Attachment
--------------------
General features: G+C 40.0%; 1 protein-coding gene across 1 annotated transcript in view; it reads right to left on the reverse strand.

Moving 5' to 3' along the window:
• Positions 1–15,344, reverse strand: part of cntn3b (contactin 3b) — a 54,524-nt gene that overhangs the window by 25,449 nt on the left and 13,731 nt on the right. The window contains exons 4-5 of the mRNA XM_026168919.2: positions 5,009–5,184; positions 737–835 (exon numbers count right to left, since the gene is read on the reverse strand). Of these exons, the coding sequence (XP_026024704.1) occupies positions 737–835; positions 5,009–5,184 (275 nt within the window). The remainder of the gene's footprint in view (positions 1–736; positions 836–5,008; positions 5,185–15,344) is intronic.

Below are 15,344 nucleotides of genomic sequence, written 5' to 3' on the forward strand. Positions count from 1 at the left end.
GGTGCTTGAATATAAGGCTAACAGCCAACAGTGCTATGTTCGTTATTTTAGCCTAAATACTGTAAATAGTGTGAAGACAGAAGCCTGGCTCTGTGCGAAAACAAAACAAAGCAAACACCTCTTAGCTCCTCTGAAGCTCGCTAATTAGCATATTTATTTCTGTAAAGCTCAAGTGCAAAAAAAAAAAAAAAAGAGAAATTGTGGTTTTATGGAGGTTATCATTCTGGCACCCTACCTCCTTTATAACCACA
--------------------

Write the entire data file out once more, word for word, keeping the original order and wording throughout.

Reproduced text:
General features: G+C 40.0%; 1 protein-coding gene across 1 annotated transcript in view; it reads right to left on the reverse strand.

Moving 5' to 3' along the window:
• Positions 1–15,344, reverse strand: part of cntn3b (contactin 3b) — a 54,524-nt gene that overhangs the window by 25,449 nt on the left and 13,731 nt on the right. The window contains exons 4-5 of the mRNA XM_026168919.2: positions 5,009–5,184; positions 737–835 (exon numbers count right to left, since the gene is read on the reverse strand). Of these exons, the coding sequence (XP_026024704.1) occupies positions 737–835; positions 5,009–5,184 (275 nt within the window). The remainder of the gene's footprint in view (positions 1–736; positions 836–5,008; positions 5,185–15,344) is intronic.

Below are 15,344 nucleotides of genomic sequence, written 5' to 3' on the forward strand. Positions count from 1 at the left end.
GGTGCTTGAATATAAGGCTAACAGCCAACAGTGCTATGTTCGTTATTTTAGCCTAAATACTGTAAATAGTGTGAAGACAGAAGCCTGGCTCTGTGCGAAAACAAAACAAAGCAAACACCTCTTAGCTCCTCTGAAGCTCGCTAATTAGCATATTTATTTCTGTAAAGCTCAAGTGCAAAAAAAAAAAAAAAAGAGAAATTGTGGTTTTATGGAGGTTATCATTCTGGCACCCTACCTCCTTTATAACCACA